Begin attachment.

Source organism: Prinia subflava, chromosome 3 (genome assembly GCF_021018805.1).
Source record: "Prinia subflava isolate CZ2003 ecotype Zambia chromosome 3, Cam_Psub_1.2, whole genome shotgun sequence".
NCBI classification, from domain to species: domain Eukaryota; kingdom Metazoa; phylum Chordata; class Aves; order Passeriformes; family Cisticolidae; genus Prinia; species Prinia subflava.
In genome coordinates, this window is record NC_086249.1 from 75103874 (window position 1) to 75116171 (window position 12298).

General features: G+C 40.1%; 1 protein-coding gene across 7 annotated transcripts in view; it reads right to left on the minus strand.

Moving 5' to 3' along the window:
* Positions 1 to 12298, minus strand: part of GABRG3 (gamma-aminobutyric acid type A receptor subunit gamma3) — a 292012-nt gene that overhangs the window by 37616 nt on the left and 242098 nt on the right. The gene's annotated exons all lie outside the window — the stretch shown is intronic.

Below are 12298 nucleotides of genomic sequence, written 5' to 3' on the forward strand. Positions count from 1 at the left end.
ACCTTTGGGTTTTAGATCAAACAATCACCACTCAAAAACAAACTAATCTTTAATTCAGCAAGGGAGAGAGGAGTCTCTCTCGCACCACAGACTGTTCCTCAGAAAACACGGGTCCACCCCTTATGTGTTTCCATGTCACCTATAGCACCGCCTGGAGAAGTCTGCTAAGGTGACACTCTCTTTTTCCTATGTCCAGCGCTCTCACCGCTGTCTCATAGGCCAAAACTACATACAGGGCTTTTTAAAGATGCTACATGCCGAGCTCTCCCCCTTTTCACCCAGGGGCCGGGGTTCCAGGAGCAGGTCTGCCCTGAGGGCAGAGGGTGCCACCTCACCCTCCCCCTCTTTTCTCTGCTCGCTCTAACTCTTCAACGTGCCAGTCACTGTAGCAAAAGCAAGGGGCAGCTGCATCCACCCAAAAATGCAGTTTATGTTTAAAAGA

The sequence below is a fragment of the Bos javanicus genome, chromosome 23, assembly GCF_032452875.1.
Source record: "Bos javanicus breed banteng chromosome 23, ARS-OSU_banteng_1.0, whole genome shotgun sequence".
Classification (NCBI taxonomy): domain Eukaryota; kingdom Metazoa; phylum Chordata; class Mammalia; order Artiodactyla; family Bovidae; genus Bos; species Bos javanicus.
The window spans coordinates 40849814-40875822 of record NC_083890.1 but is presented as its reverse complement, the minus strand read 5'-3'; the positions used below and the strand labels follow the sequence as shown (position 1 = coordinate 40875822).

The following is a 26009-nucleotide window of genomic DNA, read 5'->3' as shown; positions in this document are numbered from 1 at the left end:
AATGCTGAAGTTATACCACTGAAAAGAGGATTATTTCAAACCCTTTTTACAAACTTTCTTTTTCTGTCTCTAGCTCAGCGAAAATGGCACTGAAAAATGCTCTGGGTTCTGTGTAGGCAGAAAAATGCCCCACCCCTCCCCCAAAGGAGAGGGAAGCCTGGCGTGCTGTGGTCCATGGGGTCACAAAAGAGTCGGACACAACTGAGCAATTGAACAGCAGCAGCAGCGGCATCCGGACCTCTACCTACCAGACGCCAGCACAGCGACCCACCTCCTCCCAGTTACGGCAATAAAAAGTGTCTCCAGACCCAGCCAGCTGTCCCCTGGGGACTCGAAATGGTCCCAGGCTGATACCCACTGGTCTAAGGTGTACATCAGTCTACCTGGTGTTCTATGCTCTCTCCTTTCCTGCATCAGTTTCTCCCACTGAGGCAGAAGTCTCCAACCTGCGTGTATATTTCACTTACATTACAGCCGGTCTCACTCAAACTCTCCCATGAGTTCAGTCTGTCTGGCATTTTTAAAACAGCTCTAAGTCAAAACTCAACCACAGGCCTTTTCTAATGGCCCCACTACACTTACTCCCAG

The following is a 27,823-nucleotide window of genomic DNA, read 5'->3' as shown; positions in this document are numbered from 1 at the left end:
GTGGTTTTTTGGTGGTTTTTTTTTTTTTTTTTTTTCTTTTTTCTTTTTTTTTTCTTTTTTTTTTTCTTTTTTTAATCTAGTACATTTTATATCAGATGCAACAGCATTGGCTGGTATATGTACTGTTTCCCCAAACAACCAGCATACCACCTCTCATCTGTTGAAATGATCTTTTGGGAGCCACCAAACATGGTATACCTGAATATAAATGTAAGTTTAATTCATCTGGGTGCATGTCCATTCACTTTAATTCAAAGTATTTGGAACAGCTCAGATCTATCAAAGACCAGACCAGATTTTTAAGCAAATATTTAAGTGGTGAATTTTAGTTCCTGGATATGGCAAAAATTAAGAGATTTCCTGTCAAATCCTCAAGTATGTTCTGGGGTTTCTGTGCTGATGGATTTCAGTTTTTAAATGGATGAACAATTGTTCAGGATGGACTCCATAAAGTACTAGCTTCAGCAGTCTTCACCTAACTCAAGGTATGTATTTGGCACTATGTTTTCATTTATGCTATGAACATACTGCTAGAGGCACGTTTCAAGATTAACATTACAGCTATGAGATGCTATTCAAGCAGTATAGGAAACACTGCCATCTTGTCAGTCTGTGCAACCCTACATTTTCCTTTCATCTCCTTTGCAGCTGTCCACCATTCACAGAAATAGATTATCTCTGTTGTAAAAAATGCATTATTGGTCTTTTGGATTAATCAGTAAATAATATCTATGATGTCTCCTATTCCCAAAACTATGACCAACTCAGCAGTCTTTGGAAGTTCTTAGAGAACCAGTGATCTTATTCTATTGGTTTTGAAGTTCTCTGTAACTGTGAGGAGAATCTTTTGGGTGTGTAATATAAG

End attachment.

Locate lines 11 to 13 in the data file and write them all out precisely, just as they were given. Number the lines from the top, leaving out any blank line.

Source record: "Bos javanicus breed banteng chromosome 23, ARS-OSU_banteng_1.0, whole genome shotgun sequence".
Classification (NCBI taxonomy): domain Eukaryota; kingdom Metazoa; phylum Chordata; class Mammalia; order Artiodactyla; family Bovidae; genus Bos; species Bos javanicus.
The window spans coordinates 40849814-40875822 of record NC_083890.1 but is presented as its reverse complement, the minus strand read 5'-3'; the positions used below and the strand labels follow the sequence as shown (position 1 = coordinate 40875822).